Truck News


How Will The Industry React To Ontario’s Cell (And Eventual CB) Ban?

BOWMANVILLE, Ont. -After announcing its decision to ban cell phone usage while driving several months ago, the Ontario government has finally tacked on an enforcement date: Oct. 26.

BOWMANVILLE, Ont. -After announcing its decision to ban cell phone usage while driving several months ago, the Ontario government has finally tacked on an enforcement date: Oct. 26.

The new law will make it illegal to use a handheld communications or entertainment device while driving, in an effort to increase road safety. Temporarily spared from that list of handheld devices is the CB radio, which has a three-year phase-out period to allow time for hands-free alternatives to be developed (For more on this story, see pg. 23).

But how will drivers feel about the eventual ban on such a long-standing staple of the trucking industry? Might this spell the end of the CB for good? Truck News went to the Fifth Wheel Truck Stop in Bowmanville, Ont. to see how drivers feel about the new law.

Melvin McKinnon, a driver with Wadden Transportation in Sydney, N.S., says that while he agrees with the cell phone ban, he’s wary of the what the eventual CB ban will mean for what he calls a “lifeline” for truck drivers.

“(I use it) all the time. You need it for directions, accidents up ahead, brake checks. It’s a necessity,” he says.

When asked about using a hands-free device instead, McKinnon says he wouldn’t consider it. “You’ve got something hanging off of your ear and something plugged into your ear, so you’re not hearing what’s going on around you,” he said.

Kevin Harrison, a driver with Gunner Transportation in Princeton, Ont., says he’s sick of having car drivers talking on their cells phones passing his truck only to have them slow right down, so he’s looking forward to the law’s enforcement. “They should just set the bloody things down and drive.”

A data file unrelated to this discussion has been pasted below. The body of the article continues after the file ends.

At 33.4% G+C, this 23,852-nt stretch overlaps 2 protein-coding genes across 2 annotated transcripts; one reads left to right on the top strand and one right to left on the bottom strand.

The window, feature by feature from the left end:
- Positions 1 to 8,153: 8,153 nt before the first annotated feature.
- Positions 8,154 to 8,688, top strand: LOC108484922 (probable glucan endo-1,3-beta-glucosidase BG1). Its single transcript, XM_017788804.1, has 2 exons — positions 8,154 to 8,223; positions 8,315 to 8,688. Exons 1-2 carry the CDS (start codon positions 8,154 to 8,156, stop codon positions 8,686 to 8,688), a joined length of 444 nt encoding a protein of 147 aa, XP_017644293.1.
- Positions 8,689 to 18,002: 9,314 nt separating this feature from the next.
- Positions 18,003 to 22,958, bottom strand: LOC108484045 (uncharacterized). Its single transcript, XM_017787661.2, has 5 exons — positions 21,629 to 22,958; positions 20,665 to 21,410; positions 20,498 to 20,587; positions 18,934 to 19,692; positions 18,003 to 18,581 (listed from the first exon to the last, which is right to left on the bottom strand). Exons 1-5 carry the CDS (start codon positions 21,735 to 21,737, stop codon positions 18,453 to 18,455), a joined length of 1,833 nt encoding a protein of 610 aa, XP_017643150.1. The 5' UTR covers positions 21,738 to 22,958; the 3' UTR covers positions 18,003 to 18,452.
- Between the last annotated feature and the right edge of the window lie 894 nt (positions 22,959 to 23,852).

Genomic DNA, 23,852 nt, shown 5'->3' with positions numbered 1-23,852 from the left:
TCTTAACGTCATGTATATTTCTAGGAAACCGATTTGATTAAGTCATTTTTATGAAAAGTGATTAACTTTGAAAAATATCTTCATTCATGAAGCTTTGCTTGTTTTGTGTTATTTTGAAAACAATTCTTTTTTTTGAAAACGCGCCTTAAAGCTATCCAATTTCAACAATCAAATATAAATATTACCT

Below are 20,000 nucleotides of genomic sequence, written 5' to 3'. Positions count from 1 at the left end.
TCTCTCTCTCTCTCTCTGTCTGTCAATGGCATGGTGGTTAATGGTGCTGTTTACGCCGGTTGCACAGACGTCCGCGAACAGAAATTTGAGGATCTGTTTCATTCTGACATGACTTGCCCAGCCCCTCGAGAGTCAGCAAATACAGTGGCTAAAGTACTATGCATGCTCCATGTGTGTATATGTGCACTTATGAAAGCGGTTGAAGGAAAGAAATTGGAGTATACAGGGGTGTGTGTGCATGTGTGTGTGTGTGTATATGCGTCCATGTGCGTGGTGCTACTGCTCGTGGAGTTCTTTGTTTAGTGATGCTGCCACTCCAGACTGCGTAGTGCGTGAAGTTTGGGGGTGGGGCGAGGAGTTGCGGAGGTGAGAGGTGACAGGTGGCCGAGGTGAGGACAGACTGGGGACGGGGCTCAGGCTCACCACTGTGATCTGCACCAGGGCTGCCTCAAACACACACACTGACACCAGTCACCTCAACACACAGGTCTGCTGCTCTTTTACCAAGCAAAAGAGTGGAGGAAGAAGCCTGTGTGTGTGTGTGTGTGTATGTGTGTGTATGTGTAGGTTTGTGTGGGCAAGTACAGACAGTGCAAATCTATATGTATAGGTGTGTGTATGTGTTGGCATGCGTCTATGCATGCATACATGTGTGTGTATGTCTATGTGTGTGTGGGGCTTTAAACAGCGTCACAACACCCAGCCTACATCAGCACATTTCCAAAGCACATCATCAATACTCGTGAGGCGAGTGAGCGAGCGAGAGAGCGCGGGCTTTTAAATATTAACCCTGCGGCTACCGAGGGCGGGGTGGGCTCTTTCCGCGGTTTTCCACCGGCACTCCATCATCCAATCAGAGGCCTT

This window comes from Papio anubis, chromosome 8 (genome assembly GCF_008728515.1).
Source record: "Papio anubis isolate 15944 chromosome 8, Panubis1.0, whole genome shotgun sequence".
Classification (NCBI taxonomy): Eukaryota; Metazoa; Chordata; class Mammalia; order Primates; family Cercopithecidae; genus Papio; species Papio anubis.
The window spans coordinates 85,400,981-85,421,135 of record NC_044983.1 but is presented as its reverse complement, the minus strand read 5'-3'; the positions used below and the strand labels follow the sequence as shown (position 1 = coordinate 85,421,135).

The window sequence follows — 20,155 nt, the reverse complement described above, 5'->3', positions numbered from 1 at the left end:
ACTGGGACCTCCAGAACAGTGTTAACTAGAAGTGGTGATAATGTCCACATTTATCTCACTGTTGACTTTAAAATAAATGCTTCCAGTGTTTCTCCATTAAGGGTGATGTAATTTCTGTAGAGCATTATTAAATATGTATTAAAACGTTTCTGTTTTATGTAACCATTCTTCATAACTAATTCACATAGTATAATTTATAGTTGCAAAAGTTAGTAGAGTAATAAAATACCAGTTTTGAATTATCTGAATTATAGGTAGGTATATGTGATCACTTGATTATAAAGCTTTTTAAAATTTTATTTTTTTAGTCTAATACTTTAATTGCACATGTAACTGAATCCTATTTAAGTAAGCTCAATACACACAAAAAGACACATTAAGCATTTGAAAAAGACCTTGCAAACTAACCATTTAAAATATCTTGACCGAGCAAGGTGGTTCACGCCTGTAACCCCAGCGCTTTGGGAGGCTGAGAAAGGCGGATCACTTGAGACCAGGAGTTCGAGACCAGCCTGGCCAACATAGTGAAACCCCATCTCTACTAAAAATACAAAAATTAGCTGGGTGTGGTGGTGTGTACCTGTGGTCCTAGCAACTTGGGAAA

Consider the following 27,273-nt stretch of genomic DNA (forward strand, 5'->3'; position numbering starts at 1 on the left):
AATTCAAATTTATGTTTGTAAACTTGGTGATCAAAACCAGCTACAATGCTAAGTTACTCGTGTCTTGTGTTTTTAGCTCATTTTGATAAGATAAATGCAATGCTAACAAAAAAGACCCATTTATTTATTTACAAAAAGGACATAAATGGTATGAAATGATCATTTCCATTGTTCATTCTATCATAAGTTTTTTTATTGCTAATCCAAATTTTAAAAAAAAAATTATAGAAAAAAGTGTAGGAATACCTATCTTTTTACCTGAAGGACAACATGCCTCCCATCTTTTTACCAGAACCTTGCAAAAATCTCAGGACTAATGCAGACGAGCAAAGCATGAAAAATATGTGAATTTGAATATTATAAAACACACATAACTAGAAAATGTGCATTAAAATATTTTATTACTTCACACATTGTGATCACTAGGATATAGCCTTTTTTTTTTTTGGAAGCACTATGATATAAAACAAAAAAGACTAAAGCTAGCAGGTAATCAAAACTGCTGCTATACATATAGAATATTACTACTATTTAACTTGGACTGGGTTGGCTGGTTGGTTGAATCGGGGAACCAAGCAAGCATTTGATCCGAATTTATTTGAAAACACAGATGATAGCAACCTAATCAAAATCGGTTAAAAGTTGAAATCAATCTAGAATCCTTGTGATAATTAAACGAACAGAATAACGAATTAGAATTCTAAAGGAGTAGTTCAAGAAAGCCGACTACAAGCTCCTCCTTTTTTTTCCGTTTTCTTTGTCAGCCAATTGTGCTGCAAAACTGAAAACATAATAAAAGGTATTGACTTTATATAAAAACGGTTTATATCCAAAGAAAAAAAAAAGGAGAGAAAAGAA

As far as the CB radio is concerned, he admits he doesn’t use it very often, other than listening to it from time to time, but that most truckers should be able to deal with the eventual handheld ban. “I don’t see any problem with leaving CB the way it is, (but) if they can do a hands-free, it shouldn’t bother anybody, I wouldn’t think.”

Gerard Desrosiers, a driver with Robert Transport out of Boucherville, Que., says he is 100% behind the new law.

“If you drive, you can’t take your hands off for everything. I think that’s a good law,” says the 46-year veteran. “I think it’s nice to have a CB, but in the traffic, your eyes are on the road. When you speak with a friend (on the CB), it’s not really correct.”

Daniel Fregeau, a driver with R.C. Mac Services in Summerstown, Ont., thinks the cell ban is great, but says that many smaller companies could be affected because of their dispatch procedures.

“It’s a good law -nobody should be talking on the phone or texting on the phone, (but) a lot of smaller companies now have gone to texting as far as a dispatch system. Having to pull over to take a phone call or take a text – it’s just time consuming,” he told Truck News.

But as far as the CB ban is concerned, he says an uproar can be expected from the industry.

“It’s not just nostalgia -it’s our radar detector, it’s our advanced warning system. It’s been synonymous with our industry since day one,” he said. “They want to make life tougher out there for us, basically. With the new technology, it’s more of a cost to us to update and to go with the flow. No one’s going to be happy with the new rules. They never are. It doesn’t matter what it is, they never are.”

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